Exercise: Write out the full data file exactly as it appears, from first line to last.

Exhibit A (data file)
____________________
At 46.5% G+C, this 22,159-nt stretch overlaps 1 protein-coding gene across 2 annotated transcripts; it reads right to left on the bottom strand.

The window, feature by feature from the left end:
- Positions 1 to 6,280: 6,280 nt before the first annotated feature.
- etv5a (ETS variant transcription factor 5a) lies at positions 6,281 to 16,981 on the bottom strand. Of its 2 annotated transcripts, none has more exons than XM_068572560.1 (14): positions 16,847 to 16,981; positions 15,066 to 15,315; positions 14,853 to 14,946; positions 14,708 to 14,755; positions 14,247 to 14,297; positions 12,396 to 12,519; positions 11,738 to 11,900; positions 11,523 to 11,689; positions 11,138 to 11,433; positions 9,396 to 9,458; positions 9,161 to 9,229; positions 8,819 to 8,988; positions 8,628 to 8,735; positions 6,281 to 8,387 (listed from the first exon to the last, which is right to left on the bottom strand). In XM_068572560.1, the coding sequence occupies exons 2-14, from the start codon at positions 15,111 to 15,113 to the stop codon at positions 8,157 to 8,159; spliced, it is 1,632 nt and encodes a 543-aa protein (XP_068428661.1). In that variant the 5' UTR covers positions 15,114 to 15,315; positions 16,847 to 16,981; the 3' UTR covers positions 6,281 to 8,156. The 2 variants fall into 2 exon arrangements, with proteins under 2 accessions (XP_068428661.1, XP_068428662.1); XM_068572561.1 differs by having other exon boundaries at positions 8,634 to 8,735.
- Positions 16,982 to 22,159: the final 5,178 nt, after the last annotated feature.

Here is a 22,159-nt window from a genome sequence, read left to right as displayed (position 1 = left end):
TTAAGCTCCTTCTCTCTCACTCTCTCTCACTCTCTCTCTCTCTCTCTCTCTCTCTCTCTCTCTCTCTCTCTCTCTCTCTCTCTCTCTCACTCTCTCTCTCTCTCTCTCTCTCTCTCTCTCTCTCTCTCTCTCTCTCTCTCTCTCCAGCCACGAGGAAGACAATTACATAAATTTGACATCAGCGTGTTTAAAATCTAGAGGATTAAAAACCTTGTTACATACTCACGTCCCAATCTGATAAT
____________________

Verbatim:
At 46.5% G+C, this 22,159-nt stretch overlaps 1 protein-coding gene across 2 annotated transcripts; it reads right to left on the bottom strand.

The window, feature by feature from the left end:
- Positions 1 to 6,280: 6,280 nt before the first annotated feature.
- etv5a (ETS variant transcription factor 5a) lies at positions 6,281 to 16,981 on the bottom strand. Of its 2 annotated transcripts, none has more exons than XM_068572560.1 (14): positions 16,847 to 16,981; positions 15,066 to 15,315; positions 14,853 to 14,946; positions 14,708 to 14,755; positions 14,247 to 14,297; positions 12,396 to 12,519; positions 11,738 to 11,900; positions 11,523 to 11,689; positions 11,138 to 11,433; positions 9,396 to 9,458; positions 9,161 to 9,229; positions 8,819 to 8,988; positions 8,628 to 8,735; positions 6,281 to 8,387 (listed from the first exon to the last, which is right to left on the bottom strand). In XM_068572560.1, the coding sequence occupies exons 2-14, from the start codon at positions 15,111 to 15,113 to the stop codon at positions 8,157 to 8,159; spliced, it is 1,632 nt and encodes a 543-aa protein (XP_068428661.1). In that variant the 5' UTR covers positions 15,114 to 15,315; positions 16,847 to 16,981; the 3' UTR covers positions 6,281 to 8,156. The 2 variants fall into 2 exon arrangements, with proteins under 2 accessions (XP_068428661.1, XP_068428662.1); XM_068572561.1 differs by having other exon boundaries at positions 8,634 to 8,735.
- Positions 16,982 to 22,159: the final 5,178 nt, after the last annotated feature.

Here is a 22,159-nt window from a genome sequence, read left to right as displayed (position 1 = left end):
TTAAGCTCCTTCTCTCTCACTCTCTCTCACTCTCTCTCTCTCTCTCTCTCTCTCTCTCTCTCTCTCTCTCTCTCTCTCTCTCTCTCTCACTCTCTCTCTCTCTCTCTCTCTCTCTCTCTCTCTCTCTCTCTCTCTCTCTCTCTCCAGCCACGAGGAAGACAATTACATAAATTTGACATCAGCGTGTTTAAAATCTAGAGGATTAAAAACCTTGTTACATACTCACGTCCCAATCTGATAAT